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Bits from the autopkgtest maintainer

Hello Debian developers,

A lot has happened on the DEP-8 [1]/autopkgtest[2] front in the last months,
and today’s autopkgtest 2.9 upload marks the completion of a lot of
long-standing feature, usability, and documentation development.

New documentation
The manpages were overhauled to clarify what all the adt-run options do, and
some missing pages were added. There is now also a new document [3] which
introduces how to run autopkgtests in the most common use cases, as well as the
available virtualization servers (schroot, lxc, etc.) together with their
most important properties and pros/cons. This should be the first thing to read
for new users of autopkgtest, before diving into the individual manpages.

See /usr/share/doc/autopkgtest/README.running-tests.gz and the manpages for
adt-run and adt-virt-* for details.

New virtualization servers
autopkgtest now provides two new virt servers:

* adt-virt-lxc: Run tests in containers. This comes with a script
adt-build-lxc(1) which conveniently builds an appropriate container for a
Debian or Ubuntu release. See the manpages for details, and
README.running-tests.gz for an overview of this server.

* adt-virt-qemu: Run tests in QEMU/KVM. This comes with a script
adt-buildvm-ubuntu-cloud(1) which conveniently builds an appropriate VM
image for an Ubuntu release. See the manpages for details, and
README.running-tests.gz for an overview of this server.

I’d really like to have a script to build a VM image for current
Debian sid. As Debian doesn’t have daily VM images to base this on, I
appreciate ideas how to approach this.

See the respective manpages for details.

New test declarations
Tests can declare one of the new “isolation-container” or “isolation-machine”
restrictions if running them in a schroot/container is not sufficient. Package
maintainers are advised to do that in their package test to avoid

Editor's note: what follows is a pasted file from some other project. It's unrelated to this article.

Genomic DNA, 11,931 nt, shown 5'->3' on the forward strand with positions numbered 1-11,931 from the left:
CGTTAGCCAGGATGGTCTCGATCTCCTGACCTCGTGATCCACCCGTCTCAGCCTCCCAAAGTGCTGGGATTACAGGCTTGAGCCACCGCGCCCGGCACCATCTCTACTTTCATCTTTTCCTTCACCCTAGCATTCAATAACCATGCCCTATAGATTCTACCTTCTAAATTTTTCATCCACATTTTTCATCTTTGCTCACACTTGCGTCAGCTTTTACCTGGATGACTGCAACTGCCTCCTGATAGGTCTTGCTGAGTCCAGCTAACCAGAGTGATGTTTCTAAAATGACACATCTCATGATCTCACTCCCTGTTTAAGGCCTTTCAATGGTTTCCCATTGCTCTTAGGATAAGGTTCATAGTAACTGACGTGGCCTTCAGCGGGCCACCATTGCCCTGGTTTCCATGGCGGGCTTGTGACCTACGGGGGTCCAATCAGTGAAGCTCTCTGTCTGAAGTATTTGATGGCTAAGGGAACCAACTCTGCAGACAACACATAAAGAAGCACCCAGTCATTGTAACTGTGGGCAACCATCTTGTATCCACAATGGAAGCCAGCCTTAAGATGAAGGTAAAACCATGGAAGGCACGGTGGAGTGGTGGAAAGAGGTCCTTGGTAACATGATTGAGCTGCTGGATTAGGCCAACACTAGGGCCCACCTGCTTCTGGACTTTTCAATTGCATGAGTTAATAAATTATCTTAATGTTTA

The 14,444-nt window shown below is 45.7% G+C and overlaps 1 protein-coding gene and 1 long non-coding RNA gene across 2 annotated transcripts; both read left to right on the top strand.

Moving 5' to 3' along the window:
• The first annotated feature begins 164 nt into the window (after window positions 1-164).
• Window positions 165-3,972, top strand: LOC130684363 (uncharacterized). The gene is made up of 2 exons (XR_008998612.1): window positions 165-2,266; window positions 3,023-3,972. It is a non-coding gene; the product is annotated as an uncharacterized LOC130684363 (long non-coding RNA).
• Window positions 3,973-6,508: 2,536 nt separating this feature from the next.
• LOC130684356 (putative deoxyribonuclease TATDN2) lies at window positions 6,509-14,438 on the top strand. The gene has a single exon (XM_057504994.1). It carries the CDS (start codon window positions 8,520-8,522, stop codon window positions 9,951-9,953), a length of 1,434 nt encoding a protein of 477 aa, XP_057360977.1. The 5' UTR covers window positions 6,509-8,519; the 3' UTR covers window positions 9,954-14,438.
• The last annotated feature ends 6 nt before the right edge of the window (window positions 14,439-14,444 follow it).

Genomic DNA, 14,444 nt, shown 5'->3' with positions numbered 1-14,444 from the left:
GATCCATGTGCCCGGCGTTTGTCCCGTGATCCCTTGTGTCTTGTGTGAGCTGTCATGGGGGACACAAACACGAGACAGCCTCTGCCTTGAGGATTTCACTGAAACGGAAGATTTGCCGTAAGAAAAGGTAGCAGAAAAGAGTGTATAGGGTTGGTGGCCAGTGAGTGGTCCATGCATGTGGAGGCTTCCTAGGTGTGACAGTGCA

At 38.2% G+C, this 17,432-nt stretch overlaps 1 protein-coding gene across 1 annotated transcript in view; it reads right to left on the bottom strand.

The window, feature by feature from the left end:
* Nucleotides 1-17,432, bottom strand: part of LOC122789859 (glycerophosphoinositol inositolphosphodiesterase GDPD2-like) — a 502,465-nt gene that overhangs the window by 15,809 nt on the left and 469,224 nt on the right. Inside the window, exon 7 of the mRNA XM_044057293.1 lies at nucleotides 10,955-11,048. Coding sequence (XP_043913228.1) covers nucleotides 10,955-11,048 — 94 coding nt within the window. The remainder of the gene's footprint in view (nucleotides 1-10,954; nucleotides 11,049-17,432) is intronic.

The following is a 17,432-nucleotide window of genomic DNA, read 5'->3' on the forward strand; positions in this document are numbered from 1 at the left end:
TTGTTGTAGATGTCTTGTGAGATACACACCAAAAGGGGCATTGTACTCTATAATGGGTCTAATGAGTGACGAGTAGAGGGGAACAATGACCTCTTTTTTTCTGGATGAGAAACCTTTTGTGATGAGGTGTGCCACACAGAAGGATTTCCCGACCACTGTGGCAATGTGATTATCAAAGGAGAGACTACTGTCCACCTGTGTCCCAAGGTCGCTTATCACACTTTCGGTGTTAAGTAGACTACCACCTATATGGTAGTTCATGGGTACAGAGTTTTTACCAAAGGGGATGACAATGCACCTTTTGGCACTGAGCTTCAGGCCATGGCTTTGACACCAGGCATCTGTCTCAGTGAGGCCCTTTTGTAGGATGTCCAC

confusing/alarming failures in CI if the test is known to need a stronger
isolation (for example, the udisks2 test can only work in a VM and thus will
get “isolation-machine”).

Tests can now depend on “@builddeps@” which expands to the source package’s
build dependencies. This is useful if you have many build dependencies which
are only necessary for running the test suite and you don’t want to replicate
them in the test Depends:.

See README.package-tests.gz for details.

adt-run’s command line interface got some cleanup, dropping a few rarely used
and confusing options like –tmp-dir, providing short alternatives for common
options, improving the default behavior, allowing you to specify “schroot”
instead of “adt-virt-schroot”, and more. Most scenarios can now be run with
only very few options/arguments. See README.running-tests.gz for details on that.

The –output-dir contents is much cleaner now. Tests can now also specify
additional artifacts which get exported to the –output-dir, which is now
suitable for verbatim publication to CI frontends like debci
( or Jenkins.

adt-run now also uses dpkg-buildpackage to build packages instead of calling
the bare debian/rules build, which fixes long-standing problems with the
application of quilt patches and definition of dpkg-buildflags variables.

Deprecation of cron-/xen-based test running scripts
The autopkgtest-xenlvm package ships various adt-testreport-* and
adt-openbugs-* scripts which haven’t been maintained in many years. They
have now officially been deprecated in favour of, debci,
and/or jenkins, and will now say so with a message on startup of each script.
We believe nobody is actually using them, but if you do, please mail [4].

autopkgtest now has a set of integration tests which provide fairly good
coverage on various test scenarios and all runners except the Xen one (which
is currently an unmaintained step-child). This has greatly helped to identify
bugs, crashes, and missing corner cases, as well as allowing larger-scale
code rewriting. / debci
—————————- is a new service that will continuously run package
tests declared in the DEP-8 format, using autopkgtest. Each package will
get its test suite run whenever there is a new version of itself, or of
any package in its dependency chain (except the base system), or
periodically to account for changes in the base system. The service is
backed up by a tool called debci[5] which is being prepared to be
uploaded to the Debian archive, and is in heavy development.

As usual, if you find a bug or have a suggestion for a small improvement,
please file a bug against autopkgtest. If you want to help out with autopkgtest
development or the services around it (like, or want to
discuss bigger new features, please do that on the mailing list [4].

Thanks for your attention!

Martin Pitt


Martin Pitt |
Ubuntu Developer ( | Debian Developer (

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